The Numbers Game
Thank You List
I met Lisa Jackson at Farnham Pilgrams. She asked me to hook up with her and told me how to contact her. I duly forgot. When I finish an event, my next focus always turns to the work I have lined up. As the hands of time tick on, I have found myself increasingly OCD (Obsessive Compulsive Disorder) about work projects and to get things as perfect as possible. Currently my favourite reason for doing events is to get me off my computer butt to face life.
So here is Lisa's articles on nutters who do marathons for fun in the March edition of Women's Running UK magazine (See http://womensrunninguk.co.uk/ )
Date: 21-22nd February 2015
Route: Circular with markers
Terrain: trail - snow and ice. Expect soft deep snow when going through two "pain in the arse" forest sections. Snow shoes would definitely be useful.
Check Points: There are 9 checkpoints at different spacing. Longest distance between 2 check points is 35 km. All except one check point has water and a fire.
Scenery: Lakes, very quiet villages, lots of forest sections. This is a very peaceful race
My housemates observe: "You sound sick".
I respond a little dismissive "maybe"
Housemate 1: "Did you race?"
Housemate 2: "You know it is dangerous to do physical exertion when you have not completely recovered from a cold. It is bad for the heart"
My mind reflected back to last week. In the past my body has been able to shake off a cold within 3 days. So when a cough eased into me on the17th Feb, I expected it to be gone by the 20th Feb. 18th Feb I had fever, 19th Feb I was sneezing and occasionally coughing......Friday I believed I was feeling better. However a Polish group of supporters/racers give me some "drugs". I readily took the Ibuprofen that day, before bed and in the morning of race day. Besides a little niggle cough I felt pretty well on race day.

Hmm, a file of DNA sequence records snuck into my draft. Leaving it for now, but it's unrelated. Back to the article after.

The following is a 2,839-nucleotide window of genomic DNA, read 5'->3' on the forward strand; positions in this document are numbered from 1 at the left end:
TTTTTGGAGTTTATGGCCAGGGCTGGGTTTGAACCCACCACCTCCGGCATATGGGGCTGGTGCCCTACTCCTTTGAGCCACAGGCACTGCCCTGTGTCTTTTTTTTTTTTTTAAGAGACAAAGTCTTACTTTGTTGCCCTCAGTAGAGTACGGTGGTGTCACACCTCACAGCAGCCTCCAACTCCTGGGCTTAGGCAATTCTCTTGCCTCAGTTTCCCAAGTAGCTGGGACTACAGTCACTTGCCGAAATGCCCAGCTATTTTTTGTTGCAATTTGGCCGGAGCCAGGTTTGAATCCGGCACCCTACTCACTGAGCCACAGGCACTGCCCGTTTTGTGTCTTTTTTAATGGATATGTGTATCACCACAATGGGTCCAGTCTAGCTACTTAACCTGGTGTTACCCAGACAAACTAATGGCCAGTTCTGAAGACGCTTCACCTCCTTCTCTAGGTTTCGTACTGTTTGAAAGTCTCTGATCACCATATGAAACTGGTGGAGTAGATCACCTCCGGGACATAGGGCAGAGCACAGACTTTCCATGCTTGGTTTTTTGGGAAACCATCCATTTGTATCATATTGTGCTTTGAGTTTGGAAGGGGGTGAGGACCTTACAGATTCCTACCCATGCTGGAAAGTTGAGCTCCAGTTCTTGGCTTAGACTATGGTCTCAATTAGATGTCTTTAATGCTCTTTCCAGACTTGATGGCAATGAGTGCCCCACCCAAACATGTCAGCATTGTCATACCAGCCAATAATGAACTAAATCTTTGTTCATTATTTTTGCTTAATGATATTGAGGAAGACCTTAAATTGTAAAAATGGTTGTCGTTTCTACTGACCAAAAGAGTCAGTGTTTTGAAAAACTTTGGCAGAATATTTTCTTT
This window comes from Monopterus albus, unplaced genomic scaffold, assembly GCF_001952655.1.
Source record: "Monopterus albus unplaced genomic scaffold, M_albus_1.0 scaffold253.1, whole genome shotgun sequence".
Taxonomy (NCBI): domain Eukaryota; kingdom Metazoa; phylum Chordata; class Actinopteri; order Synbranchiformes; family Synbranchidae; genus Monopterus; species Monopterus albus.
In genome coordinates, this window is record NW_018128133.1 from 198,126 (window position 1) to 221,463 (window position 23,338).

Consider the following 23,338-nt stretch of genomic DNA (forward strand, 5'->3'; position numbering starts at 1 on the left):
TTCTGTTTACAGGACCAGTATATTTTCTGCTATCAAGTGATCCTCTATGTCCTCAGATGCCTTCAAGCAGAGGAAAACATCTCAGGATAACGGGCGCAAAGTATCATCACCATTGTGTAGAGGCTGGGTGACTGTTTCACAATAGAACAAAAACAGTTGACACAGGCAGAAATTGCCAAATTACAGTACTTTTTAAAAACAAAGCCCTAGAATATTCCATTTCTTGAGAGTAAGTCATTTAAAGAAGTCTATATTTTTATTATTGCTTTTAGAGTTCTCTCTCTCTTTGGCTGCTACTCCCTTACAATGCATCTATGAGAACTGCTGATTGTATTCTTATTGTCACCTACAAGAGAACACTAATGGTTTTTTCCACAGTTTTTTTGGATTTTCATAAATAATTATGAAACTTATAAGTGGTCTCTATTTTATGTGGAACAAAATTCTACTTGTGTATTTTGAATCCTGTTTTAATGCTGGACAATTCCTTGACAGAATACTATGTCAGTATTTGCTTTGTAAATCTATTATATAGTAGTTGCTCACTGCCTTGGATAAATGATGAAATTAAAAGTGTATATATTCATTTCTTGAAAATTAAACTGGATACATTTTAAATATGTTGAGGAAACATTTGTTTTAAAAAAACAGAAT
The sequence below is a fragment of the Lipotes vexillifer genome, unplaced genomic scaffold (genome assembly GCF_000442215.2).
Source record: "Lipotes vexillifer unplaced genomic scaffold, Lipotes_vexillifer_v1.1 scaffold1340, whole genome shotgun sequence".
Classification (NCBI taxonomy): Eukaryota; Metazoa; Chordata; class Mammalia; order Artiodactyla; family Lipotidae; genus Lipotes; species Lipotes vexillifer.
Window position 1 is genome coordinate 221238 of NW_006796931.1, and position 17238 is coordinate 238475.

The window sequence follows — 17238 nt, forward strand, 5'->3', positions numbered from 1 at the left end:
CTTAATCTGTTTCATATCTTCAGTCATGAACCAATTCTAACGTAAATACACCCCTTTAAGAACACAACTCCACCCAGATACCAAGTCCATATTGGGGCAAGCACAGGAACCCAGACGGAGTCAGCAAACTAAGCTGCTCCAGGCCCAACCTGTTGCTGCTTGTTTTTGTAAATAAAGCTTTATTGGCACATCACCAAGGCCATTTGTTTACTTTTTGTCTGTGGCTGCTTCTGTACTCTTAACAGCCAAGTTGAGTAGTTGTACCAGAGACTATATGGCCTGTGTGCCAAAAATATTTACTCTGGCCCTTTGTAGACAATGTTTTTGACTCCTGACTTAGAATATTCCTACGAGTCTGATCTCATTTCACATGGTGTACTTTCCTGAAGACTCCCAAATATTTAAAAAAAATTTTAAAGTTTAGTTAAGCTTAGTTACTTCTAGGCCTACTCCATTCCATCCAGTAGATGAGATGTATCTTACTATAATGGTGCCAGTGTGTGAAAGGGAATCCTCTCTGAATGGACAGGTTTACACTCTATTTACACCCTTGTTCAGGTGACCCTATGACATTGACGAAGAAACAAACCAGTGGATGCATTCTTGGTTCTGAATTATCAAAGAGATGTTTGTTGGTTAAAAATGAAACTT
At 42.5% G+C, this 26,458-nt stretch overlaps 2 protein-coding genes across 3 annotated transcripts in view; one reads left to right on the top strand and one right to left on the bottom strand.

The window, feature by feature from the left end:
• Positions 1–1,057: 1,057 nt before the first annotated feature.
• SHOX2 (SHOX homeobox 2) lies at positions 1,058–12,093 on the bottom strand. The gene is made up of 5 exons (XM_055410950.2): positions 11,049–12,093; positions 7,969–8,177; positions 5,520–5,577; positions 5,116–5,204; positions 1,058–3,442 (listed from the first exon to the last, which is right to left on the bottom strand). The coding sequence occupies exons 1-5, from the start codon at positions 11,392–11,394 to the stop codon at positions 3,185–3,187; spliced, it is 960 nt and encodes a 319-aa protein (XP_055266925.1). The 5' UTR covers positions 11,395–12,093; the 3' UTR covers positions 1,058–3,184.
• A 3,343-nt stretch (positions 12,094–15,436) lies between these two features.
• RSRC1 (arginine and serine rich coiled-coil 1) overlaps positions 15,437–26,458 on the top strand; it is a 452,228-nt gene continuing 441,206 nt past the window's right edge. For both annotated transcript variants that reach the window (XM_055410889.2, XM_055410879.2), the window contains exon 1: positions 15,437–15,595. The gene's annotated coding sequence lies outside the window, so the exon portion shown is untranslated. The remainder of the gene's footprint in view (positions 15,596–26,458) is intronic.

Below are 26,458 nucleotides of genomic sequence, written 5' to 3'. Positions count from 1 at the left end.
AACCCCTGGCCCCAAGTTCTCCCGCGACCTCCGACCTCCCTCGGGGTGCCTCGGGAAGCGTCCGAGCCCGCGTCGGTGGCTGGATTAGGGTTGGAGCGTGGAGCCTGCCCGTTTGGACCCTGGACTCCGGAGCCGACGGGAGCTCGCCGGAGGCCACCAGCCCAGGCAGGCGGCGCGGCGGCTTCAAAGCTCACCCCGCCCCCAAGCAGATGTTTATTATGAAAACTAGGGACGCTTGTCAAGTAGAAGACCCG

Temperature range was predicted to be a warm -1 to -4 degrees Celcius. So I wore:
- Legs: Running tights and shorts
- Feet: 2 thin pairs of socks + waterproof socks + gaitors over running shoes to reduce snow entering in
- Top: Sports bra, technical vest top, pink base layer + shell
- Neck gaitor and head band
- Thin base layer gloves + one pair of glove/mitts
We (Lumi and myself) took our position with the rest of the group. There were at least 10 women participating. 2 in the 66 North and rest of us in the 150K. These women bubbled with positive energy. It was contagious.
Start - CP1 (Porohovil) = 10.9K
The start is flat and fast along the river. The sled slid fairly easily despite my tyre buddy Lumi's extra weight. This meant we could jog all the way to the first check point in 1.5 hours.
CP1 - CP2 (Sinetta) = 10.3K
The route transitions from the river into a village and then onto undulating forest trails. CP2 is a vehicle set up just before the first "pain in the arse" forest section of deep snow and pine tree obstacles.
CP2 - CP3 (Vittavaara) = 23K
I armed myself with snow shoes. Lumi had a glint in her threads. It looked like someone had dug out trenches in the snow that we would have to pull our sleds over. But perhaps these were "snow angels" and deep holes cut out by the earlier bikers. These would cause the sleds to topple over. Lumi hung on steadfast despite the bucking sled. She was awesome.